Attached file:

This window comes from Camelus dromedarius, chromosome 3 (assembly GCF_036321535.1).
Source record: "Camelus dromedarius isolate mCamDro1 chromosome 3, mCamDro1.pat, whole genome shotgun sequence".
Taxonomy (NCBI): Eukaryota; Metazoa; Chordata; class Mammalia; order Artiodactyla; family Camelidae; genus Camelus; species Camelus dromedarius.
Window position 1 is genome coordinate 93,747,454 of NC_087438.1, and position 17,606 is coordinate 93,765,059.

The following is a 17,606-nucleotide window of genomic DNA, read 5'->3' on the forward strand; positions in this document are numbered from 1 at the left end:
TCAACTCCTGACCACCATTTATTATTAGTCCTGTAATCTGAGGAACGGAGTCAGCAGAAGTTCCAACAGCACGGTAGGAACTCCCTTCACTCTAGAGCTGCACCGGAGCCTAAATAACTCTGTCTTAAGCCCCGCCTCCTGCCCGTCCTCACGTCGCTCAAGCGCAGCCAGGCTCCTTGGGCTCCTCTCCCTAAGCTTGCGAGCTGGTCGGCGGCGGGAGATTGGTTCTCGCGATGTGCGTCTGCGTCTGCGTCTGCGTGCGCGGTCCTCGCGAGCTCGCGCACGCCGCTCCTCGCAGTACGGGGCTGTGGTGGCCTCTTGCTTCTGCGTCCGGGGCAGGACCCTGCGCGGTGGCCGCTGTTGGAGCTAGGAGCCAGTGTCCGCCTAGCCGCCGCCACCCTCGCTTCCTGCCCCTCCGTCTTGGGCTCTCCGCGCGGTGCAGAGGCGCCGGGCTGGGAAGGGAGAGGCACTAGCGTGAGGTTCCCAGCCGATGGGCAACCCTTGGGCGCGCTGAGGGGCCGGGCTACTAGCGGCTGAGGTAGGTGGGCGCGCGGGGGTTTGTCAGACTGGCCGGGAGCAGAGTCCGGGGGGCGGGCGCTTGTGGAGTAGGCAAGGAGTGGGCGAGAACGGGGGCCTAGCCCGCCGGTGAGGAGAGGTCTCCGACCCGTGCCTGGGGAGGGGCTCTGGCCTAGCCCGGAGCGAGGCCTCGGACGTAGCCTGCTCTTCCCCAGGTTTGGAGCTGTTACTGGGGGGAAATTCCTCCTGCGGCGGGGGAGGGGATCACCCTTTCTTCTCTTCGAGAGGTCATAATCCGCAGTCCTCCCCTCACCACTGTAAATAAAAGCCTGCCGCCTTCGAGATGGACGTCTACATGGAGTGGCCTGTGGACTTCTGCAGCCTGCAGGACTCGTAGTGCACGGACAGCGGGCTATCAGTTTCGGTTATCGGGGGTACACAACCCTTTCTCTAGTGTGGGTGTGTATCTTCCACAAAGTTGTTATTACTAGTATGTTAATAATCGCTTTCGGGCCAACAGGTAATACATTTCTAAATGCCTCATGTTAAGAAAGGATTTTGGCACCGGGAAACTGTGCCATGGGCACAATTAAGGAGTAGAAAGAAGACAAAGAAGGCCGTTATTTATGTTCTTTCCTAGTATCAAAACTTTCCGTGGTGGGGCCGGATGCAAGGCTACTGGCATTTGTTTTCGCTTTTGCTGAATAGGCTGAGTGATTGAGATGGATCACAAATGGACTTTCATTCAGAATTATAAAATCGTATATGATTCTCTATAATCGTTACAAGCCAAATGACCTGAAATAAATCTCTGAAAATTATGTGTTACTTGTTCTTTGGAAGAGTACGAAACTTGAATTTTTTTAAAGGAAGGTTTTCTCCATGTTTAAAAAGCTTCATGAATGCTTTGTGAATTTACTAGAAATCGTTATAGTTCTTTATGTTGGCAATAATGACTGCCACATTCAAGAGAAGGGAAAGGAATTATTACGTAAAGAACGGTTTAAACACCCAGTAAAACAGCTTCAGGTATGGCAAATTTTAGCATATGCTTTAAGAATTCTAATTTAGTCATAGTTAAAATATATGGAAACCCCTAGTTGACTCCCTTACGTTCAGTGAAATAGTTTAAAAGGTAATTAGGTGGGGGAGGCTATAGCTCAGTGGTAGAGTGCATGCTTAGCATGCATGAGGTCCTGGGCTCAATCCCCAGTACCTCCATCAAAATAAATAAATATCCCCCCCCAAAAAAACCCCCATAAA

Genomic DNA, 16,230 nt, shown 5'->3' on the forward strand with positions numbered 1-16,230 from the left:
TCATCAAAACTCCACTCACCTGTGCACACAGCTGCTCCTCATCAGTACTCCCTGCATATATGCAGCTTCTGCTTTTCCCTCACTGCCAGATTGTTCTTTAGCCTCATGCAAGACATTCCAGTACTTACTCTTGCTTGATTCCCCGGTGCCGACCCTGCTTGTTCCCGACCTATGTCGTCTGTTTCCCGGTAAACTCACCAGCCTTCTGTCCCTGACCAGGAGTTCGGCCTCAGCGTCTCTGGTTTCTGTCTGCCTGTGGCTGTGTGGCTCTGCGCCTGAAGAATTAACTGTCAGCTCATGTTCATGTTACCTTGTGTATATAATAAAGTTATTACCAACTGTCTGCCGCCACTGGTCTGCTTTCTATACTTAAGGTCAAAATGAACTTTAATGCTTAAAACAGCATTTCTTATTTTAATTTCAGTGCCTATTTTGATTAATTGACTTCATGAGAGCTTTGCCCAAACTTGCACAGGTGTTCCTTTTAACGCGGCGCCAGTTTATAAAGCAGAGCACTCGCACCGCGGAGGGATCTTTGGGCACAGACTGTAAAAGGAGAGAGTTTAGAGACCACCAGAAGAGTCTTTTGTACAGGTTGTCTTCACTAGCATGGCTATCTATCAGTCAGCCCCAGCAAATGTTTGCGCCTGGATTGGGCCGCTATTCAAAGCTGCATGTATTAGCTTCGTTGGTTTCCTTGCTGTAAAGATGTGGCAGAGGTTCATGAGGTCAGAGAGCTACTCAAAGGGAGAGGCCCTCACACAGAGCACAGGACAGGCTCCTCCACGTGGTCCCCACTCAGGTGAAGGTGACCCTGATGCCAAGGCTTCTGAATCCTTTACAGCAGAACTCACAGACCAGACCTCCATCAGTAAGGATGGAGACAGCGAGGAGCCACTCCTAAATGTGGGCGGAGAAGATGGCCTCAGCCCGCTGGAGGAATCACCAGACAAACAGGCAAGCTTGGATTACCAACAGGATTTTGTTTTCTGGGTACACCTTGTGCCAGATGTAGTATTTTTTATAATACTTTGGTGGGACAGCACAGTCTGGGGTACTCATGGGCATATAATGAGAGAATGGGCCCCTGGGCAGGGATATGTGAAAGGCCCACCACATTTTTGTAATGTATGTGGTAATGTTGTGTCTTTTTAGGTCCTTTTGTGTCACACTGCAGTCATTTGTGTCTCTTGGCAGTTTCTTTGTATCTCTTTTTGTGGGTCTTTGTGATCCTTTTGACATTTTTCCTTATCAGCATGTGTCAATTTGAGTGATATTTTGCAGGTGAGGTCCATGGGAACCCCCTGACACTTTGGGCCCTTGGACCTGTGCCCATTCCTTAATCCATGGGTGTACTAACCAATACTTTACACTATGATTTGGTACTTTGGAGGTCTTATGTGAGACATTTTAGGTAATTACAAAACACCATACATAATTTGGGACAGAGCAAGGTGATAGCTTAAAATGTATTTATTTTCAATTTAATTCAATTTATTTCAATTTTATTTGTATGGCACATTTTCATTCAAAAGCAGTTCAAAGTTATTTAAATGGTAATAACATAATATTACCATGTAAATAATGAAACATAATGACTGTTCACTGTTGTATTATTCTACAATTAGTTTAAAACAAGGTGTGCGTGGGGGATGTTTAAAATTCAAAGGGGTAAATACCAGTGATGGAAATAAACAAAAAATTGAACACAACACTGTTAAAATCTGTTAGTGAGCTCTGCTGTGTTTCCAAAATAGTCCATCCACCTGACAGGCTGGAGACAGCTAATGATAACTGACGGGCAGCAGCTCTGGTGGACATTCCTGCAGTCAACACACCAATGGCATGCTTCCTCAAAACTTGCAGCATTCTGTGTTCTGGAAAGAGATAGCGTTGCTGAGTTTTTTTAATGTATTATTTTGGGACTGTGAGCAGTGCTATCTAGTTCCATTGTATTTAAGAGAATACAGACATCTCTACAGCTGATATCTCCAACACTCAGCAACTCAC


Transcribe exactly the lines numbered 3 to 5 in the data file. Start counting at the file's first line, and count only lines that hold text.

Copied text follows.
Taxonomy (NCBI): Eukaryota; Metazoa; Chordata; class Mammalia; order Artiodactyla; family Camelidae; genus Camelus; species Camelus dromedarius.
Window position 1 is genome coordinate 93,747,454 of NC_087438.1, and position 17,606 is coordinate 93,765,059.

The following is a 17,606-nucleotide window of genomic DNA, read 5'->3' on the forward strand; positions in this document are numbered from 1 at the left end: